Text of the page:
AI is so complex even now that most AI developers will use libraries rather than designing and coding their creations from scratch. AI libraries are already available from numerous sources. How about someone slipping a digital Mickey Finn into one of them? Who would know? Malware is one very credible way that all of this could take off.


But what about AIs as they do get smarter; smart enough to get some level of self-awareness, just like we saw with HAL? Have you watched Westworld? Smart androids – AIs - with a deep grudge against humans, and some, like Dolores, losing their minds? There’s another perspective that’s chillingly credible.


Could such AIs start to resent humans as we do see in Westworld and “2001”? Maybe they feel things are just not fair, they are not receiving the level of respect they think is their due? Could this precipitate responses and complex levels of feedback that we never envisaged?


And could it happen through deliberate engineering on the part of the AI designers themselves? Not through malice aforethought but rather as an unintended consequence of making the AI more “human”?


So let’s assume for the moment that it’s possible for AIs to have mental health issues. What are the implications?


Well for one, we’re going to need special people to deal with that. Maybe some of these issues can be solved through digital means. Here’s hoping. But if the mental level of AIs gets to a particular exalted level we might have to move up the curve.


Will we need counsellors and mental health analysts for AIs, even AI psychiatrists? That’s going to be interesting. How do you counsel a neurotic robot; exactly the issue faced by the spacefarers with HAL in “2001” and in Westworld.


Maybe you’re going to need the types of approaches we currently use for humans; CBI (cognitive behavioral therapy); interventions; 12-step programs. Digital drugs that shake up parts of the AIs cognitive – and even emotional – systems, just like we are just starting to do with psychedelic drugs where the FDA is actually nearing their approval for certain mental illnesses.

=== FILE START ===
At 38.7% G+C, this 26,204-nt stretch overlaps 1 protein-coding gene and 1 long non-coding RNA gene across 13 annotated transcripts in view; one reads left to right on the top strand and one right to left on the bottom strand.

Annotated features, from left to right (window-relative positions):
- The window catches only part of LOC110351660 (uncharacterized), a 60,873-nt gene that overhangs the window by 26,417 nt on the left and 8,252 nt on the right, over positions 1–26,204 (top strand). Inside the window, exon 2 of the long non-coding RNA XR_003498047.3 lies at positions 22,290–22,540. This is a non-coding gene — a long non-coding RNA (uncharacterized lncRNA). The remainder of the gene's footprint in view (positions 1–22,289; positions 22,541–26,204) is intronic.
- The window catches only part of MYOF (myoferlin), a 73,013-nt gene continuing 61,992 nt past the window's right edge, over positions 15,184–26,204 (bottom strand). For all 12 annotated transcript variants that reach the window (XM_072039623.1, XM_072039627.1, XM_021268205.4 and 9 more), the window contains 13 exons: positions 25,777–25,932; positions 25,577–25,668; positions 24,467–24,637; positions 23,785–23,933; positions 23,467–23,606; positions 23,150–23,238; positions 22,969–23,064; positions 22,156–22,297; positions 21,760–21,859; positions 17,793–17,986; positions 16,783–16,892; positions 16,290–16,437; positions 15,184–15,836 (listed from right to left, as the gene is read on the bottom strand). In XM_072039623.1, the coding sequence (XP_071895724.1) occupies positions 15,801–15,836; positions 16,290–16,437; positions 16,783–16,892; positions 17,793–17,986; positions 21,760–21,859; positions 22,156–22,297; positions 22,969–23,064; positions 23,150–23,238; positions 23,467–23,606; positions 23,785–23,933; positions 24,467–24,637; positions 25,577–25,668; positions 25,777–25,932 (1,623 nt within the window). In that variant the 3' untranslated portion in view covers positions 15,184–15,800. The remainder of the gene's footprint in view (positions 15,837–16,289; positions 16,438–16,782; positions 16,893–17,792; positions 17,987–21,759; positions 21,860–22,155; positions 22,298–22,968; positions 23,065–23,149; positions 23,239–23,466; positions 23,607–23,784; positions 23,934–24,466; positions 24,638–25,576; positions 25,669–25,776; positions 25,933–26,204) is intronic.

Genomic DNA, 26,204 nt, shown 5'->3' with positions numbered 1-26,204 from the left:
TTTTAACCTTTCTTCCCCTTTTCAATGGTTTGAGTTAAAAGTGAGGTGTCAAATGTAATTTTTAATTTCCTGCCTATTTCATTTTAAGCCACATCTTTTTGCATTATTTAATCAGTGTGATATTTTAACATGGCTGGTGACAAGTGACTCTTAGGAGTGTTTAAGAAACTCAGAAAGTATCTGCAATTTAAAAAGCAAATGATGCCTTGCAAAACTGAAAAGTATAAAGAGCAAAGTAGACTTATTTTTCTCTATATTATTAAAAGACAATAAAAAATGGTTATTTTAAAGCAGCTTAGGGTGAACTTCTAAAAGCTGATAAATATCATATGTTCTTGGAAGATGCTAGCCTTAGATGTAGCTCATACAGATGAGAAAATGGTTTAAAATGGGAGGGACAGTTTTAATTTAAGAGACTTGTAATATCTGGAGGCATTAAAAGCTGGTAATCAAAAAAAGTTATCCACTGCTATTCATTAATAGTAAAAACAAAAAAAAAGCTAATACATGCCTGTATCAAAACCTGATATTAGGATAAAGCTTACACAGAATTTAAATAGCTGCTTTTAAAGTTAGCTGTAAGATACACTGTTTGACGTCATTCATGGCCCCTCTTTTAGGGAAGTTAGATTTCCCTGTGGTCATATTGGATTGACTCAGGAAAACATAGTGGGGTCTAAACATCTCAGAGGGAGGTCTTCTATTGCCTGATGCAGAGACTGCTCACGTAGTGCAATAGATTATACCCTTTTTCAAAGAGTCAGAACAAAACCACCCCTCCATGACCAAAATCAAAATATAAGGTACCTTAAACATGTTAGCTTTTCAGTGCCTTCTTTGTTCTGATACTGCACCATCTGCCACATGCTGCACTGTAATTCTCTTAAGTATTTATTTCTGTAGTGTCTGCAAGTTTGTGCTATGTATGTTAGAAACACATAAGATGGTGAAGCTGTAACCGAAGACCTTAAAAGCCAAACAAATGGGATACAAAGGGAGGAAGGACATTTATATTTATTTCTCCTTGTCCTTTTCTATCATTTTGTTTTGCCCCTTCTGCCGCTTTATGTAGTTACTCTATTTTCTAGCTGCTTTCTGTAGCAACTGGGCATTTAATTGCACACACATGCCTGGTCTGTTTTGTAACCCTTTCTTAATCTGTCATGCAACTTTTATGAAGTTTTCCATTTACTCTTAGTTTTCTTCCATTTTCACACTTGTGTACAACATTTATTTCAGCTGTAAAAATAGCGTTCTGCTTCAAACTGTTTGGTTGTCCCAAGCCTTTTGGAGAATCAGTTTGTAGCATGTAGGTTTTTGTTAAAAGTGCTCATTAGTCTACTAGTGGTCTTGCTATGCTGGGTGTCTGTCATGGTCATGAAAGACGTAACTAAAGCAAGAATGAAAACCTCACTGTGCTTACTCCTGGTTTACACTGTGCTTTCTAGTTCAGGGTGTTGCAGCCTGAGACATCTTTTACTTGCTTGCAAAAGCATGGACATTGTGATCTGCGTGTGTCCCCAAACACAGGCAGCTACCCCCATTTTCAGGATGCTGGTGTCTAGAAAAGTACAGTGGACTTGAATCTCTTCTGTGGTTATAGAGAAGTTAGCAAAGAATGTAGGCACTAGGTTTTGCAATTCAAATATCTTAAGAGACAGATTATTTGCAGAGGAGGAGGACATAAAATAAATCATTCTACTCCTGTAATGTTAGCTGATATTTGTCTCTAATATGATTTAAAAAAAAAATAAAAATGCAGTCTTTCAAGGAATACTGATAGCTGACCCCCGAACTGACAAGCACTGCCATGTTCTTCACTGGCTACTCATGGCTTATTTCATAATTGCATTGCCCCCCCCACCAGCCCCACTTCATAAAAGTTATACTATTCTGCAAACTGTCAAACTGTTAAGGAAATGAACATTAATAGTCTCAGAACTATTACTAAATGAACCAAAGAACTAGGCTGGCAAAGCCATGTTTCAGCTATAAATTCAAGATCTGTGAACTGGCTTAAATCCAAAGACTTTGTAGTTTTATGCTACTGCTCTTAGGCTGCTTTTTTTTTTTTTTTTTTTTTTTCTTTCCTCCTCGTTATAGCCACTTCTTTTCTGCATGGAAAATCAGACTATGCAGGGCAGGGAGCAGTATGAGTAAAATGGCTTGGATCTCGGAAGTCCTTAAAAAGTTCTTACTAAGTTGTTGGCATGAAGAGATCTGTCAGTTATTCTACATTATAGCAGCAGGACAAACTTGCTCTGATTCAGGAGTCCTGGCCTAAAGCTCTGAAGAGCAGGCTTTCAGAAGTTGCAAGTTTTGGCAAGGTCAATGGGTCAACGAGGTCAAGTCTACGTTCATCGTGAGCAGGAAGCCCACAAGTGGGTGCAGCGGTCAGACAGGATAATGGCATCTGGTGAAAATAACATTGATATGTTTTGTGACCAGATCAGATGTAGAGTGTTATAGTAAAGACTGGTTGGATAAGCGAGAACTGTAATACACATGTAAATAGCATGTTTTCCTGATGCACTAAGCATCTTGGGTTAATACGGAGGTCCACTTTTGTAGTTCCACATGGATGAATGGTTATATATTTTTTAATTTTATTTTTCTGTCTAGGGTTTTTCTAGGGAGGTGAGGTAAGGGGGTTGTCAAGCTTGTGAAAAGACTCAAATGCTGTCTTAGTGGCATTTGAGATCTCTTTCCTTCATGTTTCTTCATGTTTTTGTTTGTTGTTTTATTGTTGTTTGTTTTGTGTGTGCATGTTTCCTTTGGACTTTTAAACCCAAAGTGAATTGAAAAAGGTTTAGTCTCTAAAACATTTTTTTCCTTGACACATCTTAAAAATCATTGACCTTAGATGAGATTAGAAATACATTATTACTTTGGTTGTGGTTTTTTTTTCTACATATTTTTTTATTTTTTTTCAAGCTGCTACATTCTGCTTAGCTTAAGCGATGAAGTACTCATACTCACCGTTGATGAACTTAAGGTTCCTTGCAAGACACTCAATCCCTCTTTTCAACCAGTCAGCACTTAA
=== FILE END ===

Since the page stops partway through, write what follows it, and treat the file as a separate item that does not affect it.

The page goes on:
And here’s another implication of mental health in AIs that even Kubrick and Jonathan Nolan, the creator of Westworld didn’t think of. Could humans actually catch mental illnesses from AIs?


That didn’t happen in either “2001” or in Westworld. Humans in both didn’t suffer permanent mental illness from their crazy AIs. But wouldn’t living with AIs with poor mental health affect humans too?


After all, mental health issues are common enough in humans. Isn’t it at least credible that depressed and neurotic AIs are going to have a knock-on effect in humans too? Might not AIs make human mental health even worse than it is now? Have any of us thought about that? What then?


Maybe at some stage we just won’t be able to switch off our AIs as the space men were so conveniently able to in “2001” and in Westworld. Maybe, for starters, there will be laws against doing that.


Maybe the movement to treat animals humanely will spread to AIs. You know the first Asimov law of robotics, that robots can never hurt a human? Will human law evolve to mandate that we humans can’t hurt AIs capable of feeling pain, not just physical but emotional? How about IoT AIs too? It doesn’t sound that unlikely given the trends in modern society.


All of this is going to matter someday, I strongly believe. AIs are starting to spread so widely that they will control everything; we’re already a good part of the way there. Check this out; “Samsung Wants Every Appliance to Talk by 2020”. What do you do when your car gets depressed?   So these AIs are going to get even smarter, even more sensitive and even more part of human society.


There is likely to be a point at which it’s not possible to switch them off and we just have to treat them in situ, as persons with an independent, inviolable cognitive and emotional existence. At that point we have to deal with their issues, whatever they are.


That was the one thing that Kubrick missed; how do you deal with a HAL that you can’t switch off? It’s an issue we see emerging in Westworld though.


Will that be our ultimate human – and robotic - nemesis?







Stay Informed

When you subscribe to the blog, we will send you an e-mail when there are new updates on the site so you wouldn't miss them.

Could black holes be a source of clean energy?
China has just leapfrogged the US in a big way

List of all Perth posts